PORTLAND — The Lewiston Blue Devils can always count on a Leah in big games.

Leah Landry scored two goals to power Lewiston to the 2022 Maine Principals’ Association girls hockey state championship with a 3-0 win over Scarborough at Troubh Ice Arena on Saturday.

“It put the bookends for Leah Landry,” Lewiston coach Ron Dumont said. “She’s quite a player, she gets the first one and, open net or not, she gets the last one.”

Wednesday, another Lewiston Leah, Leah Dube, boosted the Blue Devils into the state title game with a hat trick in a 3-0 win over Edward Little/Leavitt/Poland in the Northern regional final. Dube also scored the overtime winner against Cape Elizabeth/South Portland/Waynflete in the 2020 state championship game.

Lewiston now has four state championships (2009, 2015, 2020 and 2022), more than any other girls hockey program in Maine.

Landry said she’s happy to contribute to the win.


“It’s really important for us to be able to show up every game, and it’s great we can have different (players) score for us, depending on the game, and step up,” Landry said. “Leah Dube did that the other night and then Lilly (Gish) and I happened to score tonight. That felt great.”

Scarborough coach Taylor Fowler was pleased with the Red Storm’s effort.

“I am proud of the kids. We are upset not to win, but we are proud we made it this far,” Fowler said. “At the beginning of the season, we did not think we’d get this far.”

The Blue Devils (17-2) controlled most of the first period Saturday, but neither team scored. Landry got off a point-blank shot that was denied by Scarborough goalie Ariella Swett.

Lewiston goalie Kim McLaughlin made a couple of saves in the opening period, helping her get into a groove early.

“I remember one of the shots, (I saved) it with my glove,” McLaughlin said. “Saving it, I knew I was in the game because I kind of get scared facing (rising) shots like that. Once I caught it, I knew I had it.”


The Red Storm (12-6-1) had the game’s first power play in the middle of the first period but didn’t capitalize.

Lewiston broke the scoreless tie early in the second period when Landry skated to the right circle and roofed her shot past Swett for a 1-0 lead.

“That first goal, that was sniped,” Lewiston coach Ron Dumont said. “She can evaluate (the puck).”

Soon after a Scarborough timeout with about six minutes remaining in the second period, Lewiston went back on the attack and scored its second goal.  Lilly Gish’s initial shot was deflected, but she quickly regained the puck and ripped it past Swett. Toree St. Hilaire was credited with an assist.

“The Scarborough goalie, she’s very good, you have to shoot for corners,” Gish said. “She’s not going to let up that first initial shot, and we knew we had to crash the net and pick corners.”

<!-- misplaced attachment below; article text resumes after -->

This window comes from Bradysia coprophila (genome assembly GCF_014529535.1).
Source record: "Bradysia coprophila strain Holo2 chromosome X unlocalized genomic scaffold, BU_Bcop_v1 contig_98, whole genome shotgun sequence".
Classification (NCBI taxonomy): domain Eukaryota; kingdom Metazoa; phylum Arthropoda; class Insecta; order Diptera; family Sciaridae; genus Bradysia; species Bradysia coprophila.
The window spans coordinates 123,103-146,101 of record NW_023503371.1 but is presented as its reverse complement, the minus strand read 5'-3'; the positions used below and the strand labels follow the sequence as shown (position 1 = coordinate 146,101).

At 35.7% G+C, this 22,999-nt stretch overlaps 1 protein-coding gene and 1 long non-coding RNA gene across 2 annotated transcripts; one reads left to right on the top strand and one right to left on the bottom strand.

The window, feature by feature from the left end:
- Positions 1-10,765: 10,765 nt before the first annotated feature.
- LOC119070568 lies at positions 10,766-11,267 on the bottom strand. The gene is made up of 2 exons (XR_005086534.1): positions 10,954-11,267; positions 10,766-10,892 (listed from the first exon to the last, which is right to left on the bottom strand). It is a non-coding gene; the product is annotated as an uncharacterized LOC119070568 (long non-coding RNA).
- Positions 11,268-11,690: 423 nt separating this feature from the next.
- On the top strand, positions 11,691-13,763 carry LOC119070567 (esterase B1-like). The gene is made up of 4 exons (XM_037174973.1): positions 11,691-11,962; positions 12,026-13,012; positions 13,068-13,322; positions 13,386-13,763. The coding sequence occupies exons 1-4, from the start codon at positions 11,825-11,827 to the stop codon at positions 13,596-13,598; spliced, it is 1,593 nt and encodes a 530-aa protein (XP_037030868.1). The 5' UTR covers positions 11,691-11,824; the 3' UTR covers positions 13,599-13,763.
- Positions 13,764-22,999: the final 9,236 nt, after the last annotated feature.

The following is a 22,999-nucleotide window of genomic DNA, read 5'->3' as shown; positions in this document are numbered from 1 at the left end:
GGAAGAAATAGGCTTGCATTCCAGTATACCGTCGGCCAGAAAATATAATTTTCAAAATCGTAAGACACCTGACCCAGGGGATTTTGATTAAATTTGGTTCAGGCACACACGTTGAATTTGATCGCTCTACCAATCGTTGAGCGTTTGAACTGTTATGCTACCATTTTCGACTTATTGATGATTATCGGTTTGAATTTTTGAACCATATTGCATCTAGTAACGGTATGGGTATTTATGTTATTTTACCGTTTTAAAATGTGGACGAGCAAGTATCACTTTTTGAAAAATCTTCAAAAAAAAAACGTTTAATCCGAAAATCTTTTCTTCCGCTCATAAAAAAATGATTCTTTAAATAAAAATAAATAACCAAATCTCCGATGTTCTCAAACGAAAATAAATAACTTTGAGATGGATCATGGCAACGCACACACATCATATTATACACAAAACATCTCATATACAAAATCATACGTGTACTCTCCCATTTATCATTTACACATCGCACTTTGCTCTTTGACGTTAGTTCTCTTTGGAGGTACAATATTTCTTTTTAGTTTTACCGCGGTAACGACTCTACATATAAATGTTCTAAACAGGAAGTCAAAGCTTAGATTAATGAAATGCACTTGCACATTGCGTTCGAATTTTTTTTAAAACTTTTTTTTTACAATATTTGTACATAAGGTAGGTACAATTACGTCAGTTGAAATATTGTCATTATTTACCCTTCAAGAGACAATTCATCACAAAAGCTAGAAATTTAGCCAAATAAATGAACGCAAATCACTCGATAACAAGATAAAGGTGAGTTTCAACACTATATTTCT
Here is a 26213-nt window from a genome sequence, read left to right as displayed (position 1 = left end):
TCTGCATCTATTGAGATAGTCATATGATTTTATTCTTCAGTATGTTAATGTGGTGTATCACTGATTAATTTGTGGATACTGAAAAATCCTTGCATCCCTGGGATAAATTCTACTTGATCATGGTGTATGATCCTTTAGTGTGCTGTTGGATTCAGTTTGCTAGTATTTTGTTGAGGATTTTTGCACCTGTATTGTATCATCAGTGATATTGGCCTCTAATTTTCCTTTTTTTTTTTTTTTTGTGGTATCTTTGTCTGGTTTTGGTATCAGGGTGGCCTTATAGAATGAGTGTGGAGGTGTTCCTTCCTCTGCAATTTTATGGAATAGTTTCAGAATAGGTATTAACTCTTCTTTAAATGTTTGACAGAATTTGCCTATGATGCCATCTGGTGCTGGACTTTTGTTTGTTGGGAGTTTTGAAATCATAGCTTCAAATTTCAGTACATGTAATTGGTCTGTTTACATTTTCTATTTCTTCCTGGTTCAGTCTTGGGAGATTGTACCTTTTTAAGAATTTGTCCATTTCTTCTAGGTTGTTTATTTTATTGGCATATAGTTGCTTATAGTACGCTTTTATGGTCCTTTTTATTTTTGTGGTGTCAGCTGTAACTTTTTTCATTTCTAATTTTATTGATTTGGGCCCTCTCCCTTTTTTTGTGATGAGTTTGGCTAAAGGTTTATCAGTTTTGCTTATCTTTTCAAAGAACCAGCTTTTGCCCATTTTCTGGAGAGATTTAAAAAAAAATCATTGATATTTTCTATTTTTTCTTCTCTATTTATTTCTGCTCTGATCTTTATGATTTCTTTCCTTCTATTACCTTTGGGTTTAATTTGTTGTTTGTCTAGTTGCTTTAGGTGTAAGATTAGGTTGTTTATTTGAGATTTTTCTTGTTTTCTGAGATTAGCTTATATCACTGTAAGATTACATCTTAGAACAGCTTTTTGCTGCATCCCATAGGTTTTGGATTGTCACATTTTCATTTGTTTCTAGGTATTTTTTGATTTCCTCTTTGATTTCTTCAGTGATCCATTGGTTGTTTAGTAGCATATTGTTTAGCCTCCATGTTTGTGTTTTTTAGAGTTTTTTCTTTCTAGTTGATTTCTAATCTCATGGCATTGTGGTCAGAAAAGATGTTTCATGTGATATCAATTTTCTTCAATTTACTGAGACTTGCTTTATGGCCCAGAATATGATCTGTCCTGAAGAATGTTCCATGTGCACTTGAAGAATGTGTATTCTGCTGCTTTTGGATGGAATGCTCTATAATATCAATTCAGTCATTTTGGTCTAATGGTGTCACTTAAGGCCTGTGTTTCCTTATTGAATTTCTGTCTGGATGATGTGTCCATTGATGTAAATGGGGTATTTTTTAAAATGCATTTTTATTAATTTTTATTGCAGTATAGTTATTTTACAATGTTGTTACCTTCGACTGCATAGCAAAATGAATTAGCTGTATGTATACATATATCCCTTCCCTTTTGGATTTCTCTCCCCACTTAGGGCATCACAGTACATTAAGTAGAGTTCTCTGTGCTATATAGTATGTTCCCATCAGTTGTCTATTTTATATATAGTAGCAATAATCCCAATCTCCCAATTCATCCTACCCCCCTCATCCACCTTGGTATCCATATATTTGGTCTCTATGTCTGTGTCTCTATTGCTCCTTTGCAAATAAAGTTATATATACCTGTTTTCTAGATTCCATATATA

Lewiston shut down Scarborough’s attack the first 10 minutes of the third period. The Red Storm, though, had two power-play opportunities in the final five minutes.


“We knew, early on in that period, (Scarborough) was going to make a push,” Dumont said. “I told the kids, you will have to mind your manners, they will be tough, you can’t get sticks up in the air. We did get a few (penalties) at the end.”

Dumont said the penalty killers did a good job of clearing the puck down the ice and not allowing the Red Storm’s power play to set up. McLaughlin made six saves in the third period.

Lewiston players pose for a photo with the championship trophy after defeating Scarborough in the Class A girls hockey state final at Troubh Ice Arena in Portland on Saturday. Gregory Rec/Portland Press Herald

McLaughlin finished with 15 saves in the game and earned a shutout. She heaped the credit on the defense in front of her.

“I would be nothing without my defensemen,” McLaughlin said. “They carried (me) the whole game. All my teammates, I couldn’t do anything without them. My defense is a tough piece of work to get by.”

Landry finished the scoring an all but locked up the win with an empty-net goal with 85 seconds left.

Swett was pulled with 1:32 remaining. Fowler said the timing wasn’t right to make the move any sooner.

“We thought about it, but possession wasn’t in our favor,” Fowler said. “We knew Lewiston kept getting (the puck) down and kept getting opportunities. It was just tough to pull (Swett).”

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